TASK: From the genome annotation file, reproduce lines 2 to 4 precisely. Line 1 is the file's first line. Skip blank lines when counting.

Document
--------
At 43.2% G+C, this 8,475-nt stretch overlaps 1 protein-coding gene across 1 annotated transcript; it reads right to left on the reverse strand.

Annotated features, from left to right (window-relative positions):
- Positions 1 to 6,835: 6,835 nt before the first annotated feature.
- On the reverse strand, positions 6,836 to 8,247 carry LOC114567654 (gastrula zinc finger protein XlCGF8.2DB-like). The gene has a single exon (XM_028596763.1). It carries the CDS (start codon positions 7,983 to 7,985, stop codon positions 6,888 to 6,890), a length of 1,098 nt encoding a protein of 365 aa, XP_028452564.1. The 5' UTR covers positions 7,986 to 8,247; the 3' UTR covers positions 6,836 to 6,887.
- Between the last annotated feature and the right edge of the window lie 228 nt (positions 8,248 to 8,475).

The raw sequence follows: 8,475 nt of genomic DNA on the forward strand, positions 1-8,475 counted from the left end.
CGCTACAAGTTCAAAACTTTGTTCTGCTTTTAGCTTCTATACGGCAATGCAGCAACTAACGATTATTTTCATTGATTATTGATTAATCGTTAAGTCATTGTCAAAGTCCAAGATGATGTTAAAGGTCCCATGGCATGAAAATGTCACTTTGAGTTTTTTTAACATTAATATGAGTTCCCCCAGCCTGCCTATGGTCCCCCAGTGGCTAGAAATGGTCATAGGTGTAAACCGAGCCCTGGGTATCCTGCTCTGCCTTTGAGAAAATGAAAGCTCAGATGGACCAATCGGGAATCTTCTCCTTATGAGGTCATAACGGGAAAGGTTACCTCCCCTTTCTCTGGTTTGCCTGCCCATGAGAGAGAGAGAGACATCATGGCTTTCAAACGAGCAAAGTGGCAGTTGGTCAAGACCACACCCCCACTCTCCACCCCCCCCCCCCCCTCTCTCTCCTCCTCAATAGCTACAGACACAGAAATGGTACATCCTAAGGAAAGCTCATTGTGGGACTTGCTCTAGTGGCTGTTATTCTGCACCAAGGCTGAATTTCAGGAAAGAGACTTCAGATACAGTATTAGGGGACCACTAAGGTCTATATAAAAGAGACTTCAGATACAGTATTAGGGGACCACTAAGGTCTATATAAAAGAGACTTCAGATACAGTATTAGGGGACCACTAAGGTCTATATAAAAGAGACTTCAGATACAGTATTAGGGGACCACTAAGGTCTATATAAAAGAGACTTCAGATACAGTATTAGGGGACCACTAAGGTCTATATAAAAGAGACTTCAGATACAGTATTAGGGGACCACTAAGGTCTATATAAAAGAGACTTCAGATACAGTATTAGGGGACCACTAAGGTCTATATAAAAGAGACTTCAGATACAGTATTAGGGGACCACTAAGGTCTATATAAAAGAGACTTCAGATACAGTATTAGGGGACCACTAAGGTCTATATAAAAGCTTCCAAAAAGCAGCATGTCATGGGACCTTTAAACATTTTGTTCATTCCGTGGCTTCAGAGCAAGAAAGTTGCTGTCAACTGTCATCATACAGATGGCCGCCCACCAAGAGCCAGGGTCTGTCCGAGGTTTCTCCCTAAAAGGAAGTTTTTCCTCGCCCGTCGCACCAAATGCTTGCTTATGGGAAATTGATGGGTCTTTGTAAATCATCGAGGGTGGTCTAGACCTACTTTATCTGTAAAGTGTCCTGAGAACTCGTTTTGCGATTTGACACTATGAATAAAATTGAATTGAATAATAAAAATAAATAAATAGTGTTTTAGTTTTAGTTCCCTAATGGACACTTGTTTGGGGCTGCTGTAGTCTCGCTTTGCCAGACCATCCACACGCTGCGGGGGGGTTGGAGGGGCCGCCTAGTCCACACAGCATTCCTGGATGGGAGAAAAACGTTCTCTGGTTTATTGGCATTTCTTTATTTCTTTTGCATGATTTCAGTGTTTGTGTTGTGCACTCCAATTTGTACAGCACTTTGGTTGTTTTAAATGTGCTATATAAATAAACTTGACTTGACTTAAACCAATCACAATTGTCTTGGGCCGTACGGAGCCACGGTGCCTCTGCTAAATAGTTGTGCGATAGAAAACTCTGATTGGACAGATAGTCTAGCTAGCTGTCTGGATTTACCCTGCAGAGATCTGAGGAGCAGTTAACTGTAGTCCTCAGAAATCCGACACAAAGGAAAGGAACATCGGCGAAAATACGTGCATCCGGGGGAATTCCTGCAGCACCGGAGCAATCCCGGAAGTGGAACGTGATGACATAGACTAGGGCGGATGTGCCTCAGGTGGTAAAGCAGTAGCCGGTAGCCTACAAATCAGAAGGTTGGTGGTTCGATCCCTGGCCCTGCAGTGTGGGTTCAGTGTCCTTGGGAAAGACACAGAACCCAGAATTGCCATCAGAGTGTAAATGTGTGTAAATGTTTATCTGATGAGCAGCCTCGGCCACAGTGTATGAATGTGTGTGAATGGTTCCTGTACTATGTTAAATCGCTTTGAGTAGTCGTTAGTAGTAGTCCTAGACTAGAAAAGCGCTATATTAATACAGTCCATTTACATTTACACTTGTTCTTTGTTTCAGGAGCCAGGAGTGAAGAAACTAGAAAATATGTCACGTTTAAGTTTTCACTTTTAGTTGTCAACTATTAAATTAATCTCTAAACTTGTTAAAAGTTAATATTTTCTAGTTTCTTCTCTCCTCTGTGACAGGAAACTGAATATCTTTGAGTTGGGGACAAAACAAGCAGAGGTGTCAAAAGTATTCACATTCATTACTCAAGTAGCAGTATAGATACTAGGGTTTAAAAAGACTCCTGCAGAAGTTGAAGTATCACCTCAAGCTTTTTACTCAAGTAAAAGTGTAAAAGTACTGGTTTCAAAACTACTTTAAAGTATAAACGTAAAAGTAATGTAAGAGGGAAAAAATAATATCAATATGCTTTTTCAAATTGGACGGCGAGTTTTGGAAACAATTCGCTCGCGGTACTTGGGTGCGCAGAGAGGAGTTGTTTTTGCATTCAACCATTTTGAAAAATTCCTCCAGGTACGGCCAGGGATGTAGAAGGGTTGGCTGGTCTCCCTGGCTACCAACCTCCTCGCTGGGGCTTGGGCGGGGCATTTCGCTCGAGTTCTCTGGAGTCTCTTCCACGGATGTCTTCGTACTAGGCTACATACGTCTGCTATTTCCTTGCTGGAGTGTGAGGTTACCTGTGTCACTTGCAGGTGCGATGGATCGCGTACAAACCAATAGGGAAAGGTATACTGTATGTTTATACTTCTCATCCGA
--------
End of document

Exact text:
Annotated features, from left to right (window-relative positions):
- Positions 1 to 6,835: 6,835 nt before the first annotated feature.
- On the reverse strand, positions 6,836 to 8,247 carry LOC114567654 (gastrula zinc finger protein XlCGF8.2DB-like). The gene has a single exon (XM_028596763.1). It carries the CDS (start codon positions 7,983 to 7,985, stop codon positions 6,888 to 6,890), a length of 1,098 nt encoding a protein of 365 aa, XP_028452564.1. The 5' UTR covers positions 7,986 to 8,247; the 3' UTR covers positions 6,836 to 6,887.